How Retailers can use AI to help Sales Associates

08/09/2021 | by Proximity

How Retailers can use AI to help Sales Associates

Artificial Intelligence (AI) is changing retail. There are many ways that AI has been used to help retailers sell more. However a more recent phenomenon is that of using AI-aided clienteling where the sales associates can make decisions based on both their selling intuition and the insights provided by the AI.

First, let’s establish what is meant by AI in retail; AI is a set of algorithms that uses pre-collected data (or a constant ‘live’ stream of data) to come up with insights and predictions. Here’s our guide for retailers looking to optimise the performance of their sales associates using AI a) by being better targeters and b) by being better recommenders.

AI and Consumer Targeting in Retail

AI in retail can be a powerful tool for aiding consumer targeting. When profiling a consumer and their shopping habits, there can be a lot of data that needs to be understood so that a customer can be correctly profiled. Due to the sheer amount of variables to consider, it can be a mammoth task for a person (or even a group of people) to process the data. This is where AI steps in. Since most retailers have a clear understanding of their ‘elite’ customers (customers that spend a lot of money on a frequent basis), their data can be used to help train AI to identify other potentially ‘elite’ customers that can be targeted by sales associates. Once trained, the AI in retail can consistently identify customers with similar demographic attributes to the already identified ‘elite’ customers. With this identification process being automated, the sales associate only has to find a way to impress and influence these customers.

In order to find such customers, the system should classify all the customers using the data available to them (for the tech savvy reader, examples of classification algorithms are K-nearest neighbours, Naive Bayes and Random Forests). This can be further improved by incorporating some reinforcement learning into the mix so that the certain variables in the classification algorithms can continually be toggled for optimal consumer identification in a changing market landscape.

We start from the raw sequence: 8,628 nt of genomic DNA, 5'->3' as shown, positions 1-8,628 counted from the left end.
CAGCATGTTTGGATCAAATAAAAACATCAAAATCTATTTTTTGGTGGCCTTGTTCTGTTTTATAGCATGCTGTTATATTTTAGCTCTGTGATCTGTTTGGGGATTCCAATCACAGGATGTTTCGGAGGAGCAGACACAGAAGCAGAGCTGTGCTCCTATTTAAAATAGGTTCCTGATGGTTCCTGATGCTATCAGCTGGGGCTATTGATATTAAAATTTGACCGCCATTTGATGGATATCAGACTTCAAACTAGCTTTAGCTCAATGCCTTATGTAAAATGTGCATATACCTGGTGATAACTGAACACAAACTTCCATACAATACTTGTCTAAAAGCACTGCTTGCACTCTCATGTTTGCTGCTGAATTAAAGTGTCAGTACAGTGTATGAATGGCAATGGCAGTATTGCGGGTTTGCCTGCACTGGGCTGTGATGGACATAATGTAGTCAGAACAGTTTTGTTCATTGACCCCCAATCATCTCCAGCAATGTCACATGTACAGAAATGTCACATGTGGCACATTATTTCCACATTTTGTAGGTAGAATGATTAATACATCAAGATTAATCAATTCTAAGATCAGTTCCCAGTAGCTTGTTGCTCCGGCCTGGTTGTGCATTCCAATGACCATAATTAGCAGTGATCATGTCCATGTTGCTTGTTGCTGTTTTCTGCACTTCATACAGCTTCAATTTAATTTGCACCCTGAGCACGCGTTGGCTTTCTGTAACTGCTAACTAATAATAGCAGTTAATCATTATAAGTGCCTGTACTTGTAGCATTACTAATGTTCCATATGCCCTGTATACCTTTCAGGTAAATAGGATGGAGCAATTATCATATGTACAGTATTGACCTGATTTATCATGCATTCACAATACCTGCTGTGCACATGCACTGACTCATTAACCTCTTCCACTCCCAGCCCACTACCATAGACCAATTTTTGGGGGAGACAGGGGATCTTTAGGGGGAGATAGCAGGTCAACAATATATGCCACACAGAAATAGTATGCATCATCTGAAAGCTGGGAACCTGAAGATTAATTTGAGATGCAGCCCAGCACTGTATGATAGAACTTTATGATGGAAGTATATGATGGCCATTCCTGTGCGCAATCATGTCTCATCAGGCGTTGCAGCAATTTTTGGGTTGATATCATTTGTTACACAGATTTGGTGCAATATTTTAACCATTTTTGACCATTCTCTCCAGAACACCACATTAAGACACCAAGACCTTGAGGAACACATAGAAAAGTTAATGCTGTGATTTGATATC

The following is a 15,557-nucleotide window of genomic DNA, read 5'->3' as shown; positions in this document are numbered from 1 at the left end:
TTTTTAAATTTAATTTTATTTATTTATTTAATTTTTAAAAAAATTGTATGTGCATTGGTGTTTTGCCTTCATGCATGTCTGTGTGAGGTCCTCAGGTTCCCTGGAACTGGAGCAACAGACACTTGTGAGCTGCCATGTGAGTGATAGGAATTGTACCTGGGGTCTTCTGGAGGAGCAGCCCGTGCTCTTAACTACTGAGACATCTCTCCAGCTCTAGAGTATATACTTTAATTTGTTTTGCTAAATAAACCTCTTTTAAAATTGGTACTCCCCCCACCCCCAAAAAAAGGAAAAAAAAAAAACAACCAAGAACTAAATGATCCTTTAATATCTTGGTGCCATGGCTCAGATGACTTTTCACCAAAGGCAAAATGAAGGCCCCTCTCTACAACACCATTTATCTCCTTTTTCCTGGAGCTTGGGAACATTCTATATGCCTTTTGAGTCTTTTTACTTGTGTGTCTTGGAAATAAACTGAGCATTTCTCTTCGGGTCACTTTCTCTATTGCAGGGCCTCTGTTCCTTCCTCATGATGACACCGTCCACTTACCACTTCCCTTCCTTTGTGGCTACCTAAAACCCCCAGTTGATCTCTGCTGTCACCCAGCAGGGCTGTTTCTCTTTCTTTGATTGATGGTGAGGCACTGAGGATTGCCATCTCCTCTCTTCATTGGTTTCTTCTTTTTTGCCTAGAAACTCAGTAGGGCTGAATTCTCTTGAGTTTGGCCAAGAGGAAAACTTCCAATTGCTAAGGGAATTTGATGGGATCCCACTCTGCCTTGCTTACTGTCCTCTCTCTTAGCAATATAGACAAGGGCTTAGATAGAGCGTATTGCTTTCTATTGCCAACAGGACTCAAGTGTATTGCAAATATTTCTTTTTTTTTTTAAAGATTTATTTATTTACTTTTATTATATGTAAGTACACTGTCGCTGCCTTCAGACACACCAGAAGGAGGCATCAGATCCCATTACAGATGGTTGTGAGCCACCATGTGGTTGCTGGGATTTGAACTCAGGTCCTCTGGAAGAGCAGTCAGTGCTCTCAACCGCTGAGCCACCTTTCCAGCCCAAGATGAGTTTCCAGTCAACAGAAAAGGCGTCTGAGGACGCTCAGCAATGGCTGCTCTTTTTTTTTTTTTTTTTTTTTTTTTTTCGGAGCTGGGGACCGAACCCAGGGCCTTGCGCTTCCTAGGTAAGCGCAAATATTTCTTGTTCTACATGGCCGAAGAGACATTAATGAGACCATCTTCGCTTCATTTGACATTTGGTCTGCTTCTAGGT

AI and recommendation systems

Associate Rule Learning

In order to effectively encourage customers to buy more, brands and retailers must introduce shoppers to products that they will want to buy. Of course it can be possible for fashion retailers to use stylists and associates to deduce the particular ‘style’ or taste of the targeted customer, however, that can be quite impractical for retail operations larger than a local boutique store. Luckily, AI in retail provides an alternative that is equally effective at understanding the taste of the client. Via association rule mining, it’s possible to find patterns between certain products and realise the possible ‘styles’ that encompass the various buying patterns that consumers show.

An example of this is the Eclat algorithm which puts groups of all products (that can potentially be brought together) into sets. Therefore, some sets could include every product in the catalog whilst others would include only one type of product. These sets are then sorted based on the amount of occurrences in the transactional data and their size (typically single-product sets are filtered out).